Neonatology Book

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Neonatal Distress Causes

Aka: Neonatal Distress Causes, Neonatal Distress, Crashing Neonate, Crashing Newborn, Newborn Distress, THE MISFITS Mnemonic, SSICCCFIT Mnemonic, TAMM Mnemonic, DATA Mnemonic, Neonatal Distress Risk Factors
  1. See Also
    1. Newborn History
    2. Newborn Exam
    3. Newborn Resuscitation
    4. Neonatal Respiratory Distress
    5. Neonatal Sepsis
    6. Congenital Heart Disease
  2. Causes: Common
    1. Serious Bacterial Infection (SBI)
      1. See Neonatal Sepsis
      2. Fever (or Hypothermia) is associated with serious Bacterial Infection in 10% of age <2 weeks and 5% of age 2-4 weeks
    2. Congenital Heart Disease
      1. Most likely cause in a hemodynamically unstable infant with normal Temperature
      2. Congenital Heart Disease affects up to 0.3% of live births (contrast with 0.001% for neonatal Septic Shock)
      3. Early Echocardiogram (consider bedside Rapid Ultrasound for Shock and Hypertension)
      4. Distinguish ductal dependent pulmonary blood flow from ductal dependent systemic blood flow
    3. References
      1. Sloas, Checchia and Orman in Majoewsky (2013) EM: Rap 13(9): 8
  3. Causes: Delayed Presentation (e.g. Emergency department)
    1. Mnemonic: THE MISFITS
      1. Tumor, Thermal, Trauma (non-accidental Trauma)
      2. Heart disease, hypovolemia, or Hypoxia
      3. Endocrine
        1. Hyperthyroidism
        2. Congenital Adrenal Hyperplasia
      4. Metabolic disease
        1. Electrolyte disturbances
      5. Inborn Errors of Metabolism
      6. Sepsis
      7. Formula or Feeding abnormalities (Too concentrated or dilute)
      8. Intestinal Emergencies
        1. Volvulus
        2. Intussusception
        3. Necrotizing Enterocolitis
        4. Incarcerated Hernia
        5. Diaphragmatic Hernia
      9. Toxins
      10. Seizures
    2. Mnemonic: SSICCCFIT
      1. Sepsis
      2. Seizures
      3. Inborn Errors of Metabolism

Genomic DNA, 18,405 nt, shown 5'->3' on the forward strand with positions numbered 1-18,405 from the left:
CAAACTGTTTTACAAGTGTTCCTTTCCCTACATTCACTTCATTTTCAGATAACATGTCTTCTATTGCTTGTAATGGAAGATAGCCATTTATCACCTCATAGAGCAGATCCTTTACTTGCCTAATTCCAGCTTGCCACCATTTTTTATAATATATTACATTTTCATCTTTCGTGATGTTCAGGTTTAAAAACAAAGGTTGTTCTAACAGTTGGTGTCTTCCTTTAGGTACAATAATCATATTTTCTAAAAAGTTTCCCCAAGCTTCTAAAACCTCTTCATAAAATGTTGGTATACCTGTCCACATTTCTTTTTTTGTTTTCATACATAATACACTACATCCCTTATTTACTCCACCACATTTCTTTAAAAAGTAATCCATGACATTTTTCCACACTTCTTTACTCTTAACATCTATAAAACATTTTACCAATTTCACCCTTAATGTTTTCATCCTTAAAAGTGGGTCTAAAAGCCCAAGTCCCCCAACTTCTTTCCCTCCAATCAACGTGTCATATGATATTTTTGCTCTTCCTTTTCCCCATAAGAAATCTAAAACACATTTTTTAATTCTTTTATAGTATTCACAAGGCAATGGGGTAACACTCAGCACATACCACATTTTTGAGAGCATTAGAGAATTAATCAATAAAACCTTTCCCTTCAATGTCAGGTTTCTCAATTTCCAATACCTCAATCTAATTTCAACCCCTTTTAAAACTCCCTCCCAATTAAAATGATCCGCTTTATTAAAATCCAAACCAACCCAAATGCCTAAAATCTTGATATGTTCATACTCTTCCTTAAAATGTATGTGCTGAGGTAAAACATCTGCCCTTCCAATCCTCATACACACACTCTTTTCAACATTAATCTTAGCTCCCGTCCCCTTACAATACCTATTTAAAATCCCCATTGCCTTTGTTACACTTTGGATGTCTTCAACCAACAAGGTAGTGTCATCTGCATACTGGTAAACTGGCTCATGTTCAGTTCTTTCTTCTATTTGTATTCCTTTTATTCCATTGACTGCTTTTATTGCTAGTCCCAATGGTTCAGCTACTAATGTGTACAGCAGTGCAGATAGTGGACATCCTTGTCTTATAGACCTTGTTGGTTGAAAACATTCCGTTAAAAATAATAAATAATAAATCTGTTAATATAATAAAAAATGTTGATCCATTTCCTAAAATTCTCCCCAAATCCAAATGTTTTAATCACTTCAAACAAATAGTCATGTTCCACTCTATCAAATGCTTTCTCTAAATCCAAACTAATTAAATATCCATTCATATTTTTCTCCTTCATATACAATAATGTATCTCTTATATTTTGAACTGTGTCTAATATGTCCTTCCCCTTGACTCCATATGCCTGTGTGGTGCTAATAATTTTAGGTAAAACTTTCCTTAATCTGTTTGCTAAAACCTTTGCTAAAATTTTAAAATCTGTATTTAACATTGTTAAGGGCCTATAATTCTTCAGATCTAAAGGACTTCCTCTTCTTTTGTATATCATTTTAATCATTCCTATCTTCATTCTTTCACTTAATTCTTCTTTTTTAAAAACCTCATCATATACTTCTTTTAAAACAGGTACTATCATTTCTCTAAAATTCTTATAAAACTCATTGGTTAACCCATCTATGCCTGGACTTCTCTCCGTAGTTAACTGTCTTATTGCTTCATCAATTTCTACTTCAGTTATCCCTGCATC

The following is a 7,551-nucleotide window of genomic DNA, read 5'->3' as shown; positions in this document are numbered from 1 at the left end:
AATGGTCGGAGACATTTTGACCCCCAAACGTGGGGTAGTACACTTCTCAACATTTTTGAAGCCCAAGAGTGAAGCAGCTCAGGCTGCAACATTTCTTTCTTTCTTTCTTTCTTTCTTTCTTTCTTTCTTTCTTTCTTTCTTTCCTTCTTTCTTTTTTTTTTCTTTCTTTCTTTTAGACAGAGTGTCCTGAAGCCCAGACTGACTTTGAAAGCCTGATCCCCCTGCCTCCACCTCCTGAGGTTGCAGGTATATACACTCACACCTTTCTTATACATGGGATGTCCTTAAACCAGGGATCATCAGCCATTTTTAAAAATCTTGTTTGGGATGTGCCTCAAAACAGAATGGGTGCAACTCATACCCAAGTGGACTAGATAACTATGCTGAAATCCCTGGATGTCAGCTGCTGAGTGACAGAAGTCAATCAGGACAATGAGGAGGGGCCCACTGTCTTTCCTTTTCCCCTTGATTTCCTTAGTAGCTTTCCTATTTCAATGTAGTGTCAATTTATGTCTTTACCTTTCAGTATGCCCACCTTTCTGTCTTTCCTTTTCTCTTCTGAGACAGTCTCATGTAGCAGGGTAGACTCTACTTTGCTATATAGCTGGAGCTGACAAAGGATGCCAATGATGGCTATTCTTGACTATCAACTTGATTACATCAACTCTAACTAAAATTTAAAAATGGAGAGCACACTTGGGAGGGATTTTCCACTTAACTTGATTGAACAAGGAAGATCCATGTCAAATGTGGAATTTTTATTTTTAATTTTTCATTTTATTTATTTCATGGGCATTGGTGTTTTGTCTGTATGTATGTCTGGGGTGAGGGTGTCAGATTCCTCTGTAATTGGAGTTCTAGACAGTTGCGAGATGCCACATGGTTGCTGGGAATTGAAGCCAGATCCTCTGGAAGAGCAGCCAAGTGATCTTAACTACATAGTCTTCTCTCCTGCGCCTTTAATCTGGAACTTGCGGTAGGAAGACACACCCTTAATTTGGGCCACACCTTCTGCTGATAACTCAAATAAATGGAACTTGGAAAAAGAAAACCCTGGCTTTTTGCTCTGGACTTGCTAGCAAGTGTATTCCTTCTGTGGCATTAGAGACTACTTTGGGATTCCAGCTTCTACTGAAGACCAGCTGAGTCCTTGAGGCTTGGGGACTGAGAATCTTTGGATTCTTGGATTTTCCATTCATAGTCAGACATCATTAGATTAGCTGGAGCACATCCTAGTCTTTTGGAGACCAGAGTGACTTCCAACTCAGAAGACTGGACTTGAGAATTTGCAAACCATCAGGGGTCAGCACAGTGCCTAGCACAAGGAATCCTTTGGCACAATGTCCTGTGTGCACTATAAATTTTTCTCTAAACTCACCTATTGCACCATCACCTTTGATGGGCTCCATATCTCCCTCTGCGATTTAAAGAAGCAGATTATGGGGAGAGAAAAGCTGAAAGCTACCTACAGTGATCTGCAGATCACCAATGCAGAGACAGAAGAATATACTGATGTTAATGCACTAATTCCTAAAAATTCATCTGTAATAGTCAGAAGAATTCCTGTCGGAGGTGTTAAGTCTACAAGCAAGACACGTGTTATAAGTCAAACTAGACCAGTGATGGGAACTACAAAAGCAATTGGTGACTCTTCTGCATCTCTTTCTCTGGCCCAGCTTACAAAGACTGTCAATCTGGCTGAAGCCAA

4. Congenital Adrenal Hyperplasia
      5. Congenital Heart Disease
      6. CNS Hemorrhage
      7. Formula
      8. Intestinal
      9. Toxins
  4. Causes: Immediate (follows delivery)
    1. Mnemonic: TAMM
      1. Trauma
      2. Asphyxia
      3. Medications
      4. Malformations
    2. Mnemonic: DATA
      1. Drugs
      2. Asphyxia
      3. Trauma
      4. Anomalies
    3. Specific Causes of peripartum distress
      1. Intrauterine Asphyxia
      2. Depressants and other Medications (maternal)
        1. Opioid Abuse or prescribed Opioids
        2. Barbiturates
        3. Local Anesthesia
        4. Alcohol Abuse
        5. Magnesium
        6. Lithium Carbonate
        7. Beta Blockers
      3. Trauma
        1. Cerebral edema
        2. Cerebral Hemorrhage (rare)
      4. Congenital Anomalies or Malformations
      5. Prematurity
      6. Mechanical airway obstruction
      7. Parenchymal lung disease
      8. Neurologic disorders
  5. Risk Factors: Antepartum
    1. See causes as above
    2. Maternal conditions
      1. Diabetes Mellitus (or other maternal serious chronic comorbidity)
      2. Pregnancy Induced Hypertension
      3. Maternal Anemia
      4. Late Pregnancy Bleeding
    3. Other Maternal factors
      1. Maternal age <17 years old or over age 38 years old
      2. Limited or absent Prenatal Care
      3. Maternal Substance Abuse
    4. Fetal Status
      1. Multiple Gestation
      2. Oligohydramnios or polyhydramnios
      3. Small for Gestational Age
      4. Postterm Pregnancy
      5. Preterm Infant (especially if < 1500 g or immature Fetal Lung Maturity)
      6. Decreased fetal activity
  6. Risk Factors: Intrapartum
    1. Maternal factors
      1. Chorioamnionitis (or other serious infection)
      2. Maternal medications (Analgesics, Sedation)
      3. Placental Abruption
      4. Cesarean Section
      5. Assisted Delivery (Vacuum Assisted Delivery, Forceps Assisted Delivery)
      6. Prolonged or Arrest of the Second Stage of Labor
      7. Premature Labor
      8. Precipitous Delivery
      9. Meconium stained amniotic fluid
    2. Fetal Status
      1. Fetal Distress
      2. Malpresentation (e.g. Breech)
      3. Prolapsed Cord
  7. References
    1. (2016) CALS Manual, 14th ed, p. I-198
    2. Claudius, Behar, Nichols in Herbert (2015) EM:Rap 15(1): 3-4
    3. Spangler, Claudius, Behar and Nicholas in Herbert (2016) EM:Rap 16(9): 11-3

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